Gwelema v Leasing and Finance Company of Malawi (IRC 01 OF 2005) ( of ) [2006] MWIRC 74 (16 June 2006);






GWELEMA ……………………………………………………………… APPLICANT



Chipembere of Counsel for the Applicant
Kapesi of Counsel for the Respondent
Ngalauka – Official Interpreter


Dismissal-Summary dismissal-Reason for dismissal- Misconduct- Willful disobedience of company regulations and procedures-Flouting company procedures-Procedure- Opportunity to be heard- and defend oneself-Interference with employer’s decision.


The applicant was employed on 1 January 1991 as Data Entry Clerk. His services were terminated on 3 December 2004. Reason for termination was insubordination. The applicant challenged the termination arguing that the reason for termination was not valid. The respondent on the other hand averred that the termination was fair.

The Law

In the matter Nazombe V Malawi Electoral Commission [Matter Number IRC 320 of 2002(unreported)] it was found that the Employment Act 2000 requires substantive justice (reasons) and procedural justice (right to be heard) to be complied with in order for a dismissal to be fair. Where the employer does not comply with one of them or both, the dismissal is deemed unfair.

The burden of proving reason for dismissal is on the employer, see section 61(1) of the Employment Act and also see, Earl V Slater & Wheeler [1973]1WLR 51.

The court heard that the applicant was twice invited to see one of the respondent’s Directors, in his office. The applicant refused to see the Director because he could not see him without the authority of his boss. Later the applicant was informed at a disciplinary meeting that in fact the gentleman who wanted to see him was Executive Director of the respondent’s holding company. The applicant was advised by his boss, Mr Lungu, to apologise for refusing to see the Executive Director. The applicant refused to apologise. This refusal was according to the respondent an act of insubordination because it was the applicant’s boss who had requested for an apology in order to resolve the issue amicably. The applicant’s refusal was an act of insubordination because even after he was told the position that the Executive Director held in the respondent’s organization, he still felt that it was not necessary to meet him even to apologise for his earlier actions.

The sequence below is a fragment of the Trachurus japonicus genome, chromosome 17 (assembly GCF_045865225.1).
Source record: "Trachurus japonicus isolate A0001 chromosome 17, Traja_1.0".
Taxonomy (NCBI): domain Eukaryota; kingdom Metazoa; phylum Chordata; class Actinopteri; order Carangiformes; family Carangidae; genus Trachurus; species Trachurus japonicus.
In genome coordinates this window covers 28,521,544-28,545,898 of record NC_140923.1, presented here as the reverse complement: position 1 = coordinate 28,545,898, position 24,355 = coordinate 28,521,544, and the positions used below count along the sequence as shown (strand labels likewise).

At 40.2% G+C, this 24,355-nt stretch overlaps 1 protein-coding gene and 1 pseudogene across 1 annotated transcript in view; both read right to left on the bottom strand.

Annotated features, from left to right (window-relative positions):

Willful disobedience to lawful orders is serious misconduct warranting summary dismissal; see Mussa V Securicor (Mw) Ltd [Matter No. IRC 2/2000 (unreported)] and Mendulo V Malawi Revenue Authority [Matter No. IRC 161/ 2003 (unreported)].

The Court finds that the respondent had valid reason for which they could institute disciplinary proceedings against the applicant. However before any adverse action against an employee is taken, that employee must first be afforded an opportunity to explain her side and defend herself; see Chawani V Attorney General [MSCA Civil Appeal No.18 of 2000(unreported)].


Section 57(2) of the Employment Act states: ‘The employment of an employee shall not be terminated for reasons connected with his capacity or conduct before the employee is

provided an opportunity to defend himself against the allegations made, unless the employer cannot reasonably be expected to provide the opportunity’.